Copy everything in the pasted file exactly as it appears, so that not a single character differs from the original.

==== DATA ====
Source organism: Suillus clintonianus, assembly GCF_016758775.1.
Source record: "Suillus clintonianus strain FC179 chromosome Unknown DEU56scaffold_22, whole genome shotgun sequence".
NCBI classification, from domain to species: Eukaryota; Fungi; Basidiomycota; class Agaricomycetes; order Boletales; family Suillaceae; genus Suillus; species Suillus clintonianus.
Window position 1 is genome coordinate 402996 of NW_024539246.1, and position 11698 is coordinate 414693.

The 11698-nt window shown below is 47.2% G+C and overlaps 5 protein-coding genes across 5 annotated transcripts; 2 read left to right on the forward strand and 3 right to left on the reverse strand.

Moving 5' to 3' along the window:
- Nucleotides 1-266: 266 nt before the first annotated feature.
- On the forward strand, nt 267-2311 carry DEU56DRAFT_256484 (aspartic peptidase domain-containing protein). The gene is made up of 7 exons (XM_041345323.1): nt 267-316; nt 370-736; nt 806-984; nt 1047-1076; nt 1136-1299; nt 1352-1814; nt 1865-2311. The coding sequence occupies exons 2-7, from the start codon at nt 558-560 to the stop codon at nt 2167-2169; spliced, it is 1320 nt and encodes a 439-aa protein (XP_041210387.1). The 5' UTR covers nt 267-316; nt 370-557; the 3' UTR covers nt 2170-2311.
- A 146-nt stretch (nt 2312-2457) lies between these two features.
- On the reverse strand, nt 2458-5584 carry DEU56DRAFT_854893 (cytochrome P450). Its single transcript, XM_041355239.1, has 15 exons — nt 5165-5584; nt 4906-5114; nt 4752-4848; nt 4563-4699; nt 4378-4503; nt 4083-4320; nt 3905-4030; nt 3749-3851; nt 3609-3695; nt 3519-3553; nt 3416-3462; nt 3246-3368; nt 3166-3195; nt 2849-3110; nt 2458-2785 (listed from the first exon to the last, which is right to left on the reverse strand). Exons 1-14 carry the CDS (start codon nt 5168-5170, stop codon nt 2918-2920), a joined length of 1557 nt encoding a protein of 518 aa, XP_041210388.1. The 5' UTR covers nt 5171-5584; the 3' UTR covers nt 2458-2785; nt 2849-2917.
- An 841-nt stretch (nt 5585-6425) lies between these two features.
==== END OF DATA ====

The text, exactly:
Source organism: Suillus clintonianus, assembly GCF_016758775.1.
Source record: "Suillus clintonianus strain FC179 chromosome Unknown DEU56scaffold_22, whole genome shotgun sequence".
NCBI classification, from domain to species: Eukaryota; Fungi; Basidiomycota; class Agaricomycetes; order Boletales; family Suillaceae; genus Suillus; species Suillus clintonianus.
Window position 1 is genome coordinate 402996 of NW_024539246.1, and position 11698 is coordinate 414693.

The 11698-nt window shown below is 47.2% G+C and overlaps 5 protein-coding genes across 5 annotated transcripts; 2 read left to right on the forward strand and 3 right to left on the reverse strand.

Moving 5' to 3' along the window:
- Nucleotides 1-266: 266 nt before the first annotated feature.
- On the forward strand, nt 267-2311 carry DEU56DRAFT_256484 (aspartic peptidase domain-containing protein). The gene is made up of 7 exons (XM_041345323.1): nt 267-316; nt 370-736; nt 806-984; nt 1047-1076; nt 1136-1299; nt 1352-1814; nt 1865-2311. The coding sequence occupies exons 2-7, from the start codon at nt 558-560 to the stop codon at nt 2167-2169; spliced, it is 1320 nt and encodes a 439-aa protein (XP_041210387.1). The 5' UTR covers nt 267-316; nt 370-557; the 3' UTR covers nt 2170-2311.
- A 146-nt stretch (nt 2312-2457) lies between these two features.
- On the reverse strand, nt 2458-5584 carry DEU56DRAFT_854893 (cytochrome P450). Its single transcript, XM_041355239.1, has 15 exons — nt 5165-5584; nt 4906-5114; nt 4752-4848; nt 4563-4699; nt 4378-4503; nt 4083-4320; nt 3905-4030; nt 3749-3851; nt 3609-3695; nt 3519-3553; nt 3416-3462; nt 3246-3368; nt 3166-3195; nt 2849-3110; nt 2458-2785 (listed from the first exon to the last, which is right to left on the reverse strand). Exons 1-14 carry the CDS (start codon nt 5168-5170, stop codon nt 2918-2920), a joined length of 1557 nt encoding a protein of 518 aa, XP_041210388.1. The 5' UTR covers nt 5171-5584; the 3' UTR covers nt 2458-2785; nt 2849-2917.
- An 841-nt stretch (nt 5585-6425) lies between these two features.